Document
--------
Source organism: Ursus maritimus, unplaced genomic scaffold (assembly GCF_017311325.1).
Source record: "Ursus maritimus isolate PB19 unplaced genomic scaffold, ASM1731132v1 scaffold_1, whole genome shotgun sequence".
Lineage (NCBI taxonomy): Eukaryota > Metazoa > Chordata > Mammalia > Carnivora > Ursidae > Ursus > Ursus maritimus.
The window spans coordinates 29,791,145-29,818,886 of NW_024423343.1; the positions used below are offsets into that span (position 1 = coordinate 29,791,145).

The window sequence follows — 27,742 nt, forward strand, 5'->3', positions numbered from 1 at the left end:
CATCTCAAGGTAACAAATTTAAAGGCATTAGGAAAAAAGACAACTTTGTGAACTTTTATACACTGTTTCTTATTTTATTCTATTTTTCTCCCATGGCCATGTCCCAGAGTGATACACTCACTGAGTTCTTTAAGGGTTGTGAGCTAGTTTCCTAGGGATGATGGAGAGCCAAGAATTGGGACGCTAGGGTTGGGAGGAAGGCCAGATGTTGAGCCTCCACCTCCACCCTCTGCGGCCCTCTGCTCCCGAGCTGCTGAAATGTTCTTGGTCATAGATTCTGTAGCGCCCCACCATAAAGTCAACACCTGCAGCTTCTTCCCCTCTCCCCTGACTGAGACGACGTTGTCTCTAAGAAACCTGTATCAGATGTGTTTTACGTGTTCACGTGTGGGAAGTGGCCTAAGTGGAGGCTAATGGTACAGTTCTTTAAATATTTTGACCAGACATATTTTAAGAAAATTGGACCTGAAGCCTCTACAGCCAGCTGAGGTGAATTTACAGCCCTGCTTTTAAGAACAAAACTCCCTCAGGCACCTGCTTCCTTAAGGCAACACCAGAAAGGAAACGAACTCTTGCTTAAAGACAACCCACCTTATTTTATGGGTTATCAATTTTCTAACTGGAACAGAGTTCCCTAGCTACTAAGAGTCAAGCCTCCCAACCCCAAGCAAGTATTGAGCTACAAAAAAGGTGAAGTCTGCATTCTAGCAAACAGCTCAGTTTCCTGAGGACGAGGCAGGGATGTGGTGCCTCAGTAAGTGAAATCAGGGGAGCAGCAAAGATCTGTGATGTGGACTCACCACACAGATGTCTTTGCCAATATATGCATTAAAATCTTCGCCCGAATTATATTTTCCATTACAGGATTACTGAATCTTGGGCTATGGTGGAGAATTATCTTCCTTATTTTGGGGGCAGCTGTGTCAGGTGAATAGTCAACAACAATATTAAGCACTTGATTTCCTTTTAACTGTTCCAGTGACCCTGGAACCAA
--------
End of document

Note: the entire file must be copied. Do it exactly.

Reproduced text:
Source organism: Ursus maritimus, unplaced genomic scaffold (assembly GCF_017311325.1).
Source record: "Ursus maritimus isolate PB19 unplaced genomic scaffold, ASM1731132v1 scaffold_1, whole genome shotgun sequence".
Lineage (NCBI taxonomy): Eukaryota > Metazoa > Chordata > Mammalia > Carnivora > Ursidae > Ursus > Ursus maritimus.
The window spans coordinates 29,791,145-29,818,886 of NW_024423343.1; the positions used below are offsets into that span (position 1 = coordinate 29,791,145).

The window sequence follows — 27,742 nt, forward strand, 5'->3', positions numbered from 1 at the left end:
CATCTCAAGGTAACAAATTTAAAGGCATTAGGAAAAAAGACAACTTTGTGAACTTTTATACACTGTTTCTTATTTTATTCTATTTTTCTCCCATGGCCATGTCCCAGAGTGATACACTCACTGAGTTCTTTAAGGGTTGTGAGCTAGTTTCCTAGGGATGATGGAGAGCCAAGAATTGGGACGCTAGGGTTGGGAGGAAGGCCAGATGTTGAGCCTCCACCTCCACCCTCTGCGGCCCTCTGCTCCCGAGCTGCTGAAATGTTCTTGGTCATAGATTCTGTAGCGCCCCACCATAAAGTCAACACCTGCAGCTTCTTCCCCTCTCCCCTGACTGAGACGACGTTGTCTCTAAGAAACCTGTATCAGATGTGTTTTACGTGTTCACGTGTGGGAAGTGGCCTAAGTGGAGGCTAATGGTACAGTTCTTTAAATATTTTGACCAGACATATTTTAAGAAAATTGGACCTGAAGCCTCTACAGCCAGCTGAGGTGAATTTACAGCCCTGCTTTTAAGAACAAAACTCCCTCAGGCACCTGCTTCCTTAAGGCAACACCAGAAAGGAAACGAACTCTTGCTTAAAGACAACCCACCTTATTTTATGGGTTATCAATTTTCTAACTGGAACAGAGTTCCCTAGCTACTAAGAGTCAAGCCTCCCAACCCCAAGCAAGTATTGAGCTACAAAAAAGGTGAAGTCTGCATTCTAGCAAACAGCTCAGTTTCCTGAGGACGAGGCAGGGATGTGGTGCCTCAGTAAGTGAAATCAGGGGAGCAGCAAAGATCTGTGATGTGGACTCACCACACAGATGTCTTTGCCAATATATGCATTAAAATCTTCGCCCGAATTATATTTTCCATTACAGGATTACTGAATCTTGGGCTATGGTGGAGAATTATCTTCCTTATTTTGGGGGCAGCTGTGTCAGGTGAATAGTCAACAACAATATTAAGCACTTGATTTCCTTTTAACTGTTCCAGTGACCCTGGAACCAA